If you are like many soon-to-be graduates or new ones, you feel overwhelmed and unsure where to begin this daunting task. Let’s get you started!
The Actual Role: What Are You Applying For?
The mistake I see many, if not most, job seekers make is in starting their resumes and writing them first. This is a big mistake because it is essential to consider what you are writing it for. What are you targeting? What type of role? What industry? Writing a resume without a target is the equivalent of writing a cold sales pitch. Unfortunately, it will likely fall flat.
Aside from that, it will also be lacking in the proper use of keywords and alignment to the job description. Application Tracking Systems (ATS) look for keywords that align with the job description. When job seekers completely neglect to integrate keywords into their resume, it typically leads to automatic rejections or not receiving a response.
To avoid this frustration and hassle, it is best to begin by listing the essential roles you would like to apply for. Search actual job postings and try to find keywords and key skills in the postings that should be in your resume.
Personal Branding: Update Your LinkedIn Profile
Now that you have written your resume, you can update your LinkedIn Profile. Be sure to have each section filled in with as much information as possible. Be sure your headline states what type of role you are searching for, not just that you are a graduate. Recruiters will not know what kind of role you are searching for if it is too generic. Also, it is crucial to have a well-written About section so recruiters can get to know as much about you, your skills, your education, and what makes you a qualified and well-rounded candidate. Do not neglect to add skills and recommendations, either. These can help your profile stand out against others.
The key to personal branding and LinkedIn is that it is not meant to be static. You cannot update your profile, set it, and forget it. One of the biggest keys to a successful job search is networking. Some of my mid-level and senior-level clients have difficulty networking because they never fully learned how to master it. If you can learn how to network now, you will be building a skill that can take you throughout your career. You will also begin building a network you can trust, which can help introduce you to potential hiring managers and refer you for open roles. This is important because sometimes, it can be challenging to rely solely on job boards.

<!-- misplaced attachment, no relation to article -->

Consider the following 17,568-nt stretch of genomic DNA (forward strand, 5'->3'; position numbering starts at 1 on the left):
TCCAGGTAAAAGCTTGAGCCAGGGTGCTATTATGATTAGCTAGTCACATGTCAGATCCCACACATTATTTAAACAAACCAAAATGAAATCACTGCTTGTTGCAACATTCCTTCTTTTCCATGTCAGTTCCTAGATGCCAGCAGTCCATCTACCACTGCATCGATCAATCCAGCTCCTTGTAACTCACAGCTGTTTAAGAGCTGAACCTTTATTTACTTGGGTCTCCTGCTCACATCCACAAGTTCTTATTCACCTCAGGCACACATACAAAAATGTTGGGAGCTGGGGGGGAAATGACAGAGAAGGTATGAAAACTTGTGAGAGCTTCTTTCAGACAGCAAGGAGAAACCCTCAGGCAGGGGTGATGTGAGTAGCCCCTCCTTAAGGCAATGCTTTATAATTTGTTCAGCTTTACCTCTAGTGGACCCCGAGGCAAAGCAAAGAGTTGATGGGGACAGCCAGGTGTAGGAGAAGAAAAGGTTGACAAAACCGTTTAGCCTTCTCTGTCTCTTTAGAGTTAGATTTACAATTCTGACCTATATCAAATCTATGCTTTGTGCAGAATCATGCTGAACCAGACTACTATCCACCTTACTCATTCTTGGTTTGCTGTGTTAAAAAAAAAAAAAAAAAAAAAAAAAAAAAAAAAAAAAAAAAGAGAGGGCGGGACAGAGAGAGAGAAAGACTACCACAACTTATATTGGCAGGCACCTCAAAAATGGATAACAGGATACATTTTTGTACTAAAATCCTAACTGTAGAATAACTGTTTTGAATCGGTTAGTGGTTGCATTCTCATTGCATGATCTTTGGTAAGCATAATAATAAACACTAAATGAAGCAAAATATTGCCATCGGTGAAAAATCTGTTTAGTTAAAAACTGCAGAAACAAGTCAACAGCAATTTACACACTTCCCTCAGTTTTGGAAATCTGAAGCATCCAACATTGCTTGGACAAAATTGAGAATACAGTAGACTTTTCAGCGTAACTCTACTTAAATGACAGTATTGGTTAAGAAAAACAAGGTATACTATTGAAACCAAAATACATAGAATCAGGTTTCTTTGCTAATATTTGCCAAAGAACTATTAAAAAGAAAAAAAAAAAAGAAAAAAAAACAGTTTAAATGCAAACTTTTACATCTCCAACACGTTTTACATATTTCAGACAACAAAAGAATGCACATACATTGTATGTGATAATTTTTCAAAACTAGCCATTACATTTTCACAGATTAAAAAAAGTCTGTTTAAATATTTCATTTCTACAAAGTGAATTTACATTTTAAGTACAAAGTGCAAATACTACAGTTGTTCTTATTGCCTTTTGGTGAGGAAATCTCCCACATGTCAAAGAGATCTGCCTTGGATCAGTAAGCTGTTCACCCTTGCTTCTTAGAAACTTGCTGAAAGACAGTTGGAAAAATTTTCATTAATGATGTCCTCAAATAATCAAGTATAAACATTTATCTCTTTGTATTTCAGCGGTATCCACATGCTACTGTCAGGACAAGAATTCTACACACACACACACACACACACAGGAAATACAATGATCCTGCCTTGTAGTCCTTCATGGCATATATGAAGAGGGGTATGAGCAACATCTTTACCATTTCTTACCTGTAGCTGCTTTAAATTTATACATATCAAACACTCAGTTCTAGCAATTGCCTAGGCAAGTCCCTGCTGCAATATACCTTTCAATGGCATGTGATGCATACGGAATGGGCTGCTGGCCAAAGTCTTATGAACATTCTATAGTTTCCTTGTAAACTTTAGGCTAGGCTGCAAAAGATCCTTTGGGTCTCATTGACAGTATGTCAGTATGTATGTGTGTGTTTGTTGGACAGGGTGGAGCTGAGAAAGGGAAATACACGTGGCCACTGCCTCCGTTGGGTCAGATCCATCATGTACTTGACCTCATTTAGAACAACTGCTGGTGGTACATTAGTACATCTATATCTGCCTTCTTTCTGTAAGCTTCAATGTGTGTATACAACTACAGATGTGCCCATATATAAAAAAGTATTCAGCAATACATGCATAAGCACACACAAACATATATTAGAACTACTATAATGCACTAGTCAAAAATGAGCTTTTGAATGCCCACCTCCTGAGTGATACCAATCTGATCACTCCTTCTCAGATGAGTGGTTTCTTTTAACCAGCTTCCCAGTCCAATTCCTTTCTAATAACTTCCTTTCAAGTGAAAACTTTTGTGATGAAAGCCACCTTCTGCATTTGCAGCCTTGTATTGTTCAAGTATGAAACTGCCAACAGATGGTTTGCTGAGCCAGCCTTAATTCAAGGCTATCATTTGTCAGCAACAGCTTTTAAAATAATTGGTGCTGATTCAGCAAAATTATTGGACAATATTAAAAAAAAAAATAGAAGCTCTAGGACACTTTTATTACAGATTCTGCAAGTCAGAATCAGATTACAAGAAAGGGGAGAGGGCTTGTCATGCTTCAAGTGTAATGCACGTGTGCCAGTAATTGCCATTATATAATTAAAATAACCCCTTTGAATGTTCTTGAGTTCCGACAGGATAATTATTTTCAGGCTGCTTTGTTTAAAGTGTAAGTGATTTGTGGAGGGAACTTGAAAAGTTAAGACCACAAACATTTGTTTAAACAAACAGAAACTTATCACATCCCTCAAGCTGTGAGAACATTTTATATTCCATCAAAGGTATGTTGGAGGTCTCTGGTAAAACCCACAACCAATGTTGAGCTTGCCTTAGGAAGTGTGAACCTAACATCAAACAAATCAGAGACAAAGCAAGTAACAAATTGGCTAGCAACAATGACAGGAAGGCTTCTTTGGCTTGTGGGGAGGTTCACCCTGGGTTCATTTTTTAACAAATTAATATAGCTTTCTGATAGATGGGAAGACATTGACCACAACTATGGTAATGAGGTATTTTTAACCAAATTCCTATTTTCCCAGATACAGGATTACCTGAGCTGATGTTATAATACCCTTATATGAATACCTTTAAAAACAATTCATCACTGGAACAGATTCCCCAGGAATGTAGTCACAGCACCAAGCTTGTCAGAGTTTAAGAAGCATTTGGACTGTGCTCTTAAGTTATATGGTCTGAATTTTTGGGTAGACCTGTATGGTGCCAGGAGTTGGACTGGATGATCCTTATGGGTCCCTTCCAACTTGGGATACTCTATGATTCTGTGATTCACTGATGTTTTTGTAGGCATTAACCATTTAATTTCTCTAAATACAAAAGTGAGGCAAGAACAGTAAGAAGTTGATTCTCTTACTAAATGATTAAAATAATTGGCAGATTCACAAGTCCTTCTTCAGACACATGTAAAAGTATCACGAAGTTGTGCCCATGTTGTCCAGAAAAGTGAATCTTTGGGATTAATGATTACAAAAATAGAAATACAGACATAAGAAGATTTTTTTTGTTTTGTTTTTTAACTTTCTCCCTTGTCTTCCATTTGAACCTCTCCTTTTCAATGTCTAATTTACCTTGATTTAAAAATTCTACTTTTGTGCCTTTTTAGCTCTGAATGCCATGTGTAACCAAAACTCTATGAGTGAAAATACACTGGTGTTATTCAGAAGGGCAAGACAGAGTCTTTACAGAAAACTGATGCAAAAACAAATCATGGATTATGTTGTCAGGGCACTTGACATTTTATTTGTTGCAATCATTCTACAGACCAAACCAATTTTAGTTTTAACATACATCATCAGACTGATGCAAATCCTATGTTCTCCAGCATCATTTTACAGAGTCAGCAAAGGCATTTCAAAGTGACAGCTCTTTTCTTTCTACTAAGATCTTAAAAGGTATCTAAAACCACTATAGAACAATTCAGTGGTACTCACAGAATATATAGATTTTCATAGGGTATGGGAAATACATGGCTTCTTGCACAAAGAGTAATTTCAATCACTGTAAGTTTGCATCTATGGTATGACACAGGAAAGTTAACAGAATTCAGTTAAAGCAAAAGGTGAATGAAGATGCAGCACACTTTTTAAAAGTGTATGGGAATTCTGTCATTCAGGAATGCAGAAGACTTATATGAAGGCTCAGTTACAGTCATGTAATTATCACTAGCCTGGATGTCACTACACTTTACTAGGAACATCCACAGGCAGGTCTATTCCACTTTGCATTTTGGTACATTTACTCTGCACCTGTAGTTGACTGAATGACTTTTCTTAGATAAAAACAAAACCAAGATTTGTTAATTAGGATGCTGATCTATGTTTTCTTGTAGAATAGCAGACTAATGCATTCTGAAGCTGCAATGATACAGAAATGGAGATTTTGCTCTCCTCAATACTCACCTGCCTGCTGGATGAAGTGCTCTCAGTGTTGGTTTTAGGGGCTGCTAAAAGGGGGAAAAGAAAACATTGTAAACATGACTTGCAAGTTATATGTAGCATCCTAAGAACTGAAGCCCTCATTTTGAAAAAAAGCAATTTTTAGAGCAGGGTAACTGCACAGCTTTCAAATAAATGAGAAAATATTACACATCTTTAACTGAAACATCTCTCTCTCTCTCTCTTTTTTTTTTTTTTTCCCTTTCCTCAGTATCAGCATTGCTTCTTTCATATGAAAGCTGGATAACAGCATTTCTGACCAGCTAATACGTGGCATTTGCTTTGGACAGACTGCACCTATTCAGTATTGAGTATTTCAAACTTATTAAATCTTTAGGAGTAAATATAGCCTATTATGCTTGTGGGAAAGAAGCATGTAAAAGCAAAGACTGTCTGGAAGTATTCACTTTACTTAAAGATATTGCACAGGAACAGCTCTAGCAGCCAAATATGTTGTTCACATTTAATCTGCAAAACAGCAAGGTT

Cover Letters Are Also a Personal Branding Tool
Not many candidates like writing cover letters. They are, however, necessary. Not always just because the job posting might require them but because you are in a crowded or competitive industry. A resume alone may not be enough to stand out and get you an interview. Cover letters can make a great personal branding tool to show why you are interested in the role and the company. Maybe the company has a unique diversity initiative or volunteer program in your community. Other than wanting to gain professional experience and earn money, why do you want to work for them? What makes this role special? And what makes you unique as a candidate versus others in your industry? What can you offer them that others cannot? These things can be part of your value proposition, and once you understand that it is, it can help you speak to recruiters and hiring managers in a way that you would not have been able to previously.
Align Your Values and Find a Cultural Fit
Cultural fit is vital in your job search journey. As eager as you are to find employment, you do not want to work for just anyone either. Cultural fit is essential in assessing who you want to work for and why. Do you want a role and organization with a strong mission? If so, this is part of your values and what needs to align in your search. If you work for an organization that is the opposite of mission-driven, then you will likely be very unhappy and have difficulty in your first role. Keep a list of what you are looking for in an organization to ensure you find those things with each interview.
One of the most important things to remember is that finding a role is a marathon and not a sprint. You must pace yourself, exercise patience, and remain determined and motivated. There will be highs and lows, good days, and bad days. Find ways to maintain your motivation, take care of yourself, and you will achieve your career goals.